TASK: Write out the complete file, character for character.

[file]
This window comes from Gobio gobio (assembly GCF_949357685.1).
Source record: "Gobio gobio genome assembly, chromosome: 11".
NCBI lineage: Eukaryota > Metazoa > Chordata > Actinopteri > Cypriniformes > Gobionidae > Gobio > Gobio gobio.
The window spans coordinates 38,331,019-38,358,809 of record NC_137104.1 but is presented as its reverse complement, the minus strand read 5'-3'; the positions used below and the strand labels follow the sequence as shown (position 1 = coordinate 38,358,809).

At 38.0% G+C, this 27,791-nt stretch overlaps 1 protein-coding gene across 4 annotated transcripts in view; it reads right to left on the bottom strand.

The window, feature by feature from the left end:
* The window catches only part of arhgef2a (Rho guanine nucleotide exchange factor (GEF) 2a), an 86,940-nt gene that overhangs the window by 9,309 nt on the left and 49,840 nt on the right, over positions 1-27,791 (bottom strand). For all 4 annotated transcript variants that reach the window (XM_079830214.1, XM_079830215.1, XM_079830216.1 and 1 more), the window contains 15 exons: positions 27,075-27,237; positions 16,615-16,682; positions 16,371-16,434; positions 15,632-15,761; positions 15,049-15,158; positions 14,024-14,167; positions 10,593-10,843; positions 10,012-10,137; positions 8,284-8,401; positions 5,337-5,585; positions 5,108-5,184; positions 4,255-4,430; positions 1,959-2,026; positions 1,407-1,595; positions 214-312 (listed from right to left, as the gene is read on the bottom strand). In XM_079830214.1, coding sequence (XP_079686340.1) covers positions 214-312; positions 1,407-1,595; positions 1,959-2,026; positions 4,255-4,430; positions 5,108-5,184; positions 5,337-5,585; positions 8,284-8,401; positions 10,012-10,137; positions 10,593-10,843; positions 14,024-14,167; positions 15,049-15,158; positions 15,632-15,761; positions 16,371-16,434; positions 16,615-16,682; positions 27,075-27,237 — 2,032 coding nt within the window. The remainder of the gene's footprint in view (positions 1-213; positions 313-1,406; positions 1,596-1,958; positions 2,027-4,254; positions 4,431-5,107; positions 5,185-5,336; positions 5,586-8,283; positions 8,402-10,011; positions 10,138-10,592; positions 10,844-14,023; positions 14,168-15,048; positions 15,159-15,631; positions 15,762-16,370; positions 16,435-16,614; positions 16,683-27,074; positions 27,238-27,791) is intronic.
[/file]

This window comes from Gobio gobio (assembly GCF_949357685.1).
Source record: "Gobio gobio genome assembly, chromosome: 11".
NCBI lineage: Eukaryota > Metazoa > Chordata > Actinopteri > Cypriniformes > Gobionidae > Gobio > Gobio gobio.
The window spans coordinates 38,331,019-38,358,809 of record NC_137104.1 but is presented as its reverse complement, the minus strand read 5'-3'; the positions used below and the strand labels follow the sequence as shown (position 1 = coordinate 38,358,809).

At 38.0% G+C, this 27,791-nt stretch overlaps 1 protein-coding gene across 4 annotated transcripts in view; it reads right to left on the bottom strand.

The window, feature by feature from the left end:
* The window catches only part of arhgef2a (Rho guanine nucleotide exchange factor (GEF) 2a), an 86,940-nt gene that overhangs the window by 9,309 nt on the left and 49,840 nt on the right, over positions 1-27,791 (bottom strand). For all 4 annotated transcript variants that reach the window (XM_079830214.1, XM_079830215.1, XM_079830216.1 and 1 more), the window contains 15 exons: positions 27,075-27,237; positions 16,615-16,682; positions 16,371-16,434; positions 15,632-15,761; positions 15,049-15,158; positions 14,024-14,167; positions 10,593-10,843; positions 10,012-10,137; positions 8,284-8,401; positions 5,337-5,585; positions 5,108-5,184; positions 4,255-4,430; positions 1,959-2,026; positions 1,407-1,595; positions 214-312 (listed from right to left, as the gene is read on the bottom strand). In XM_079830214.1, coding sequence (XP_079686340.1) covers positions 214-312; positions 1,407-1,595; positions 1,959-2,026; positions 4,255-4,430; positions 5,108-5,184; positions 5,337-5,585; positions 8,284-8,401; positions 10,012-10,137; positions 10,593-10,843; positions 14,024-14,167; positions 15,049-15,158; positions 15,632-15,761; positions 16,371-16,434; positions 16,615-16,682; positions 27,075-27,237 — 2,032 coding nt within the window. The remainder of the gene's footprint in view (positions 1-213; positions 313-1,406; positions 1,596-1,958; positions 2,027-4,254; positions 4,431-5,107; positions 5,185-5,336; positions 5,586-8,283; positions 8,402-10,011; positions 10,138-10,592; positions 10,844-14,023; positions 14,168-15,048; positions 15,159-15,631; positions 15,762-16,370; positions 16,435-16,614; positions 16,683-27,074; positions 27,238-27,791) is intronic.